The assistive, adaptive, and rehabilitative applications of EEG-based robot control and navigation are undergoing a major transformation in dimension as well as scope. Under the background of artificial intelligence, medical and nonmedical robots have rapidly developed and have gradually been applied to enhance the quality of people’s lives. We focus on connecting the brain with a mobile home robot by translating brain signals to computer commands to build a brain-computer interface that may offer the promise of greatly enhancing the quality of life of disabled and able-bodied people by considerably improving their autonomy, mobility, and abilities. Several types of robots have been controlled using BCI systems to complete real-time simple and/or complicated tasks with high performances. In this paper, a new EEG-based intelligent teleoperation system was designed for a mobile wall-crawling cleaning robot. This robot uses crawler type instead of the traditional wheel type to be used for window or floor cleaning. For EEG-based system controlling the robot position to climb the wall and complete the tasks of cleaning, we extracted steady state visually evoked potential (SSVEP) from the collected electroencephalography (EEG) signal. The visual stimulation interface in the proposed SSVEP-based BCI was composed of four flicker pieces with different frequencies (e.g., 6 Hz, 7.5 Hz, 8.57 Hz, and 10 Hz). Seven subjects were able to smoothly control the movement directions of the cleaning robot by looking at the corresponding flicker using their brain activity. To solve the multiclass problem, thereby achieving the purpose of cleaning the wall within a short period, the canonical correlation analysis (CCA) classification algorithm had been used. Offline and online experiments were held to analyze/classify EEG signals and use them as real-time commands. The proposed system was efficient in the classification and control phases with an obtained accuracy of 89.92% and had an efficient response speed and timing with a bit rate of 22.23 bits/min. These results suggested that the proposed EEG-based clean robot system is promising for smart home control in terms of completing the tasks of cleaning the walls with efficiency, safety, and robustness.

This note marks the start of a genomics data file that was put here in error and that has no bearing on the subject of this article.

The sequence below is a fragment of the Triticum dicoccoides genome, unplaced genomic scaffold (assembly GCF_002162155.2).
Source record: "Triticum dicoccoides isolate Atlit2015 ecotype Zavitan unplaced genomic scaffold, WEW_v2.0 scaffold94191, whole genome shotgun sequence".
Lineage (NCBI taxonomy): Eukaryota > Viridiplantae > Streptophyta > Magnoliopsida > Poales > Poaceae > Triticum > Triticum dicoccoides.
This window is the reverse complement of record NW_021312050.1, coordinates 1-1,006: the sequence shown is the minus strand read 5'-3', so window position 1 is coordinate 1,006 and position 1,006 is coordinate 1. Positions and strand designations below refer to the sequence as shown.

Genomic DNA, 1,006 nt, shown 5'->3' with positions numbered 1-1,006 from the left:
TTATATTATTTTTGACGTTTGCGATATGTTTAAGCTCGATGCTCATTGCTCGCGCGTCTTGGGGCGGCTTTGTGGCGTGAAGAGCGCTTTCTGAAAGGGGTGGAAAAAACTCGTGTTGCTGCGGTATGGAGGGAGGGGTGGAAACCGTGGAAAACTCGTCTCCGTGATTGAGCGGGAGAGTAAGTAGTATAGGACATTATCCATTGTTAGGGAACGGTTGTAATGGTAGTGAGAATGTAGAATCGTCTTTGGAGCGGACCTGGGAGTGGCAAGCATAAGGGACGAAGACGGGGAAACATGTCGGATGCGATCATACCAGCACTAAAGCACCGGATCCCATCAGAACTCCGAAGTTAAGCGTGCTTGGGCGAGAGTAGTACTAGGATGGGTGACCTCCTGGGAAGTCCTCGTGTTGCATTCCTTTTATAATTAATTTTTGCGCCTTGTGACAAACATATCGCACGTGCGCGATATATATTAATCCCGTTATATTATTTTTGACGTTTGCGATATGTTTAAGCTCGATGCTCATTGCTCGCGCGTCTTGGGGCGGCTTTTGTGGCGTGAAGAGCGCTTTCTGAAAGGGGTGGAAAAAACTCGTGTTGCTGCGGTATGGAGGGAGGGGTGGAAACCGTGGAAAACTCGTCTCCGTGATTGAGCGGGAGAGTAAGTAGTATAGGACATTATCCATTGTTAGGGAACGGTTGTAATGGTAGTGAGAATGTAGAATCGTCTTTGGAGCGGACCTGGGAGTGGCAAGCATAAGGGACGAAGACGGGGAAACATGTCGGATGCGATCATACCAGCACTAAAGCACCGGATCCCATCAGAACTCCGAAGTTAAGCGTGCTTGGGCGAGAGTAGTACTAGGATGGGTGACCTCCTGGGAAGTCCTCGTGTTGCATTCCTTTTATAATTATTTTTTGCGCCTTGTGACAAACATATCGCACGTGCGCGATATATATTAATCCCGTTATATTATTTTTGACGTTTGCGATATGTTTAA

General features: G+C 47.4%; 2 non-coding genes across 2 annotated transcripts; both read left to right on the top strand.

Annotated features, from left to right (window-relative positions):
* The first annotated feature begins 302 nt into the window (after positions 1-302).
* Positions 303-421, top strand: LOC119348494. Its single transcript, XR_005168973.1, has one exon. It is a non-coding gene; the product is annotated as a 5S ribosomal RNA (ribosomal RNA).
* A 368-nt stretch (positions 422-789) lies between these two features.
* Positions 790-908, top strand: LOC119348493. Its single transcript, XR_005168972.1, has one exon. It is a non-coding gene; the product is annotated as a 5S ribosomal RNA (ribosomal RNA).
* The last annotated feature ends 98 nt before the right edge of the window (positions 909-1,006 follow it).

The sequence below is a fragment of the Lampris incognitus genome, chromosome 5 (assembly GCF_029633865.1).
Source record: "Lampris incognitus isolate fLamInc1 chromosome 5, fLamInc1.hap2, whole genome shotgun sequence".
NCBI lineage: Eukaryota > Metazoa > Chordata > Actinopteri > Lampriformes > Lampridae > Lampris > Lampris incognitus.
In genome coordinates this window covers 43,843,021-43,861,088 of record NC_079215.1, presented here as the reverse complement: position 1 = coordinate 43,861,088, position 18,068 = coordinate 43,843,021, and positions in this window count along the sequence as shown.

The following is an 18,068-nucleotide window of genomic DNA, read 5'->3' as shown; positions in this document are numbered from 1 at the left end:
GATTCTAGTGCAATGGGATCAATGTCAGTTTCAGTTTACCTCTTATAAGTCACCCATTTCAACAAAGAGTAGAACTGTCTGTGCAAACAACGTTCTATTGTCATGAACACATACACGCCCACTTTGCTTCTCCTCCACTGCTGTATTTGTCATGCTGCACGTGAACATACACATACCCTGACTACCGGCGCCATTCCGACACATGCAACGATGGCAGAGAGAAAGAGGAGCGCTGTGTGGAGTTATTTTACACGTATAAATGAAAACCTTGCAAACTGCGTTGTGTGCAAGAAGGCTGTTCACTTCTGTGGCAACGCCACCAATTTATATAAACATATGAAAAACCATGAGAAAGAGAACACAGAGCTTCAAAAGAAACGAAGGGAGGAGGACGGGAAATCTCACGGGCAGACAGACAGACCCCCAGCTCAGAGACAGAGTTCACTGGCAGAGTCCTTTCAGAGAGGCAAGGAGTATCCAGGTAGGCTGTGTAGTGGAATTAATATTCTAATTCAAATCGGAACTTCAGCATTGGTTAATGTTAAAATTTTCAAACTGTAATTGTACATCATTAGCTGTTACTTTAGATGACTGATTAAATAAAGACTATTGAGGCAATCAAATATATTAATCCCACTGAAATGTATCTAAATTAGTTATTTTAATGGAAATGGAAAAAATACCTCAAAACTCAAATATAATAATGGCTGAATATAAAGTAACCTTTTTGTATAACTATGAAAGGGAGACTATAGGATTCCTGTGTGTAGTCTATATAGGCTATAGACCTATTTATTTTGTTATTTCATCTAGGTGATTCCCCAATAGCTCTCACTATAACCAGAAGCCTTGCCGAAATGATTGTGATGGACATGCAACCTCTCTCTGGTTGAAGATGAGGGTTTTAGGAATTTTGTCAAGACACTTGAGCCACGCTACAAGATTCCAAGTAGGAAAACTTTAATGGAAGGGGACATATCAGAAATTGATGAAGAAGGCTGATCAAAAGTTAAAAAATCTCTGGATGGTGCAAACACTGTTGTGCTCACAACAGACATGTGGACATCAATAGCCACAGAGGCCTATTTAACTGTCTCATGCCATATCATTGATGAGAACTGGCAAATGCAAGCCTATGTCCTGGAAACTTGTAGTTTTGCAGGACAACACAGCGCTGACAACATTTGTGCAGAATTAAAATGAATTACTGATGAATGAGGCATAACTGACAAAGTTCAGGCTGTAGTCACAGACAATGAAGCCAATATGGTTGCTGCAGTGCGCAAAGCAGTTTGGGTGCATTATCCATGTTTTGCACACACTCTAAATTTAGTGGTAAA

The idea of interfacing brains with machines/robots has long captured the human imagination. Brain-computer interface (BCI) technology intend to build an interface between the brain and any electrical/electronic device (e.g., a wheelchair, smart home appliances, and robotic devices) using electroencephalogram (EEG) which is a noninvasive technique for measuring electrical potentials from electrodes placed on the scalp produced by brain activity. Nowadays, the EEG technique has been used to establish portable synchronous and asynchronous controls for BCI applications. Noninvasive EEG-based BCIs are the most promising interface for space of applications for people with severe motor disabilities because of their noninvasiveness, low cost, practicality, portability, and being easy to use. For some disabled patients with physical disability or paralysis while the brain function is still normal, although they have a normal large brain consciousness and thought, they cannot communicate with the external environment through the severely damaged muscle and nervous system and complete the daily work independently. This has caused serious physical and mental trauma, and their lives are very painful, which will affect their recovery process to some extent. How to restore or enhance their control and communication capabilities to the outside world has been the goal that has been pursued for many years in the field of medical rehabilitation. Therefore, BCIs can be used for helping patients with severe brain disorders or muscle damages to regain their ability to communicate directly with the outside environment through the brain electrophysiology response [1–3]. BCI can also be beneficial for the elderly as advanced assistive and rehabilitative technologies and useful for young able-bodied for controlling video games for entertainment [4, 5] or controlling a robotic arm for several purposes [6–9]. However, most of the traditional brain-computer interface equipment is expensive, bulky, and tedious, which makes it difficult to popularize and apply brain-computer interface technology in real life. The portable brain-computer interface has become one of the hotspots in the field of the brain-computer interface because of its advantages of easy to carry, easy to use, safe, and reliable.